Cold weather, forced generation outages require ERCOT to declare energy emergencies

Extremely cold weather, exacerbated by the unplanned outages of two large generating resources in north central Texas, forced grid operator ERCOT to declare an energy emergency alert 1 (EEA-1) at 6:52 a.m., Central time Jan. 6, and elevate that to an EEA-2 less than 10 minutes later.

“We lost about 3,700 MW of generation due to forced outages and deratings,” Dan Woodfin, ERCOT’s director of system operations, said during a conference call shortly before noon Central time. He noted that about half the generation lost was due to weather-related issues but said that, despite the lost generation, the grid operator did not have to call for rotating outages.

“No firm load was dropped; any load reductions that we had were from resources that were specifically contracted ahead of time and paid to reduce in exactly these types of circumstances,” Woodfin said.

ERCOT deployed more than 1,000 MW of demand-response resources and more than 600 MW of emergency response service (ERS) resources.

“The deployment of additional resources in the first two stages [of the EEAs] brought sufficient resources online,” he said. “It’s only in the third step of EEA where we’d move to rotating outages.”

An EEA-1, which is considered a “power watch,” is issued within ERCOT when reserves are below 2,300 MW. It requires the grid operator to commit all available generating units and take other preparatory steps. An EEA-2, or “power warning,” is issued when reserves are below 1,750 MW. In response to an EEA-2, the grid operator will deploy demand response resources and/or ERS resources. An EEA-3, or “power emergency,” requires the initiation of rotating outages.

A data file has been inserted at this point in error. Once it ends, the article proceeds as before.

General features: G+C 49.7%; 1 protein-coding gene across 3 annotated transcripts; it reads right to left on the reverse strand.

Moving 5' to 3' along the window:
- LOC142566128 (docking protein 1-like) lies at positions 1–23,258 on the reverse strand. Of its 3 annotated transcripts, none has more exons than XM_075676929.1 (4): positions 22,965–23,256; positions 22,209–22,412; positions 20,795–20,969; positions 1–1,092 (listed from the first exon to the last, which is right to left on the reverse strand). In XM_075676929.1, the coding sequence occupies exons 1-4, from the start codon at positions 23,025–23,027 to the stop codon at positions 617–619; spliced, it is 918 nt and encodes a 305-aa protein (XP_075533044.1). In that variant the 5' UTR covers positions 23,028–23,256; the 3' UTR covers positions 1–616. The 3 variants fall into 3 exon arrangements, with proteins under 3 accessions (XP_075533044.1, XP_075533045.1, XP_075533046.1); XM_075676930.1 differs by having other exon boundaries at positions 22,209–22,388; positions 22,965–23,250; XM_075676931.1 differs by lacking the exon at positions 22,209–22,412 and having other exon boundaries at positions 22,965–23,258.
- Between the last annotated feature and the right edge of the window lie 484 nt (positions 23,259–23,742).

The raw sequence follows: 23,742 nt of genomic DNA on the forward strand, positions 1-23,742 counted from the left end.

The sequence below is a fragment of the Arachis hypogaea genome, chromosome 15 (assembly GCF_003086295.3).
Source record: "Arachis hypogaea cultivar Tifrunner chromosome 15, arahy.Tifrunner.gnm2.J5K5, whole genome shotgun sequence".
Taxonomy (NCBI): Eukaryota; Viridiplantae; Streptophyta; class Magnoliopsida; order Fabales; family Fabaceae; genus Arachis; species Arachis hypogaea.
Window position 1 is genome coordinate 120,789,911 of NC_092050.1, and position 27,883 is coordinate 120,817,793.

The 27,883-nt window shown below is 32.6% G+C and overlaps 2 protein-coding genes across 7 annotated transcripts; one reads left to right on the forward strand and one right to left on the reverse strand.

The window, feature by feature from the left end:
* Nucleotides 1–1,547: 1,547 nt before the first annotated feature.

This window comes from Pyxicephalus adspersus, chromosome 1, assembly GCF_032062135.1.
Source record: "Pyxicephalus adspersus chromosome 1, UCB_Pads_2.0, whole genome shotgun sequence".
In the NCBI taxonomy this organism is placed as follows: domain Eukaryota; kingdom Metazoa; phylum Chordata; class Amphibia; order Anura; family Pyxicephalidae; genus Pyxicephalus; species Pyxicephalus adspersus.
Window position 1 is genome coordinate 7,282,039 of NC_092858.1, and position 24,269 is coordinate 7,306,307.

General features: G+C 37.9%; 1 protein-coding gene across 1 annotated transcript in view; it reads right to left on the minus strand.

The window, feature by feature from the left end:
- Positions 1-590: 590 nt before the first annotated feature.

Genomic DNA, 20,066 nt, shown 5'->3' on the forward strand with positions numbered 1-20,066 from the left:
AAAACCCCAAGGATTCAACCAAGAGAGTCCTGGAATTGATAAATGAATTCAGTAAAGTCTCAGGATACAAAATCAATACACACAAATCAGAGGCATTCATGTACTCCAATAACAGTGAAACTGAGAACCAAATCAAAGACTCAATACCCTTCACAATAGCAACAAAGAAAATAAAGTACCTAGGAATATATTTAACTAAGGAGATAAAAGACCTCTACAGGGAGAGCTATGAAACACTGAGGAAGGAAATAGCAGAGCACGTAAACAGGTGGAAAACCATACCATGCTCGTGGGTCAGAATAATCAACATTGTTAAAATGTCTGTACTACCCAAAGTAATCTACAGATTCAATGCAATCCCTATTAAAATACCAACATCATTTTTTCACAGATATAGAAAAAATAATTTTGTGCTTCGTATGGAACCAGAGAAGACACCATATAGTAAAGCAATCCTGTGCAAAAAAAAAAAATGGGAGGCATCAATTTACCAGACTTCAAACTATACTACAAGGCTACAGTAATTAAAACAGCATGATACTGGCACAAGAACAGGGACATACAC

“We were close – probably if we had lost another unit, it would have pushed us into an EEA-3,” Woodfin said.

However, both of the generating units that tripped offline Monday morning had returned to service by noon Central time, he said, and as long as additional generation did not trip offline.

ERCOT had to initiate the EEAs despite precautions taken the night of Jan. 5 due to the forecast of a hard freeze that was expected to move into the area before sunrise the next morning. The grid operator told generation and transmission operators to review their supplies to ensure adequate fuel was available, delay any planned generation or transmission outages, endeavor to return to service any facilities that were out of service, and implement any appropriate winterization procedures.

Those measures, however, were apparently insufficient to keep two large generating facilities in north central Texas in service.

“Based on the preliminary information we’ve received, it appears both [outages] were related to freezing of some of their instrumentation that’s used to provide control for the plant,” Woodfin said.

He did not name the affected generation facilities or their operating companies, as names of the plants and their operators are considered “protected information” by ERCOT’s market protocols for 60 days following an event or incident.

Peak demand on Jan. 6 reached 55,486 MW in the hour ending at 8 a.m., an ERCOT spokesperson told TransmissionHub Jan. 6. That demand, however, was still lower than ERCOT’s winter peak to date – a peak demand of 57,265 MW achieved on Feb. 10, 2011.

More of same to come

“We’re expecting that demand to be similar to what we saw [Jan. 6], so we’ll need all the generation to stay available during … peak [Jan. 7] as well,” Woodfin said, noting that ERCOT advised operators to implement any steps they may need to take to be prepared for the cold weather and be able to respond appropriately.

As it did in preparation for the cold snap on Jan. 6, the grid operator asked generation and transmission operators to defer any discretionary outages, as well as to bring back any units that are currently offline if possible.

ERCOT has also issued a conservation alert and is encouraging consumers to conserve energy through measures including reducing their thermostats to as low a level as comfortable, turning off and unplugging non-essential lights and appliances, and avoiding the use of large appliances such as washers, dryers and electric ovens during peak energy demand hours of 6 a.m. to 9 a.m. and 4 p.m. to 8 p.m.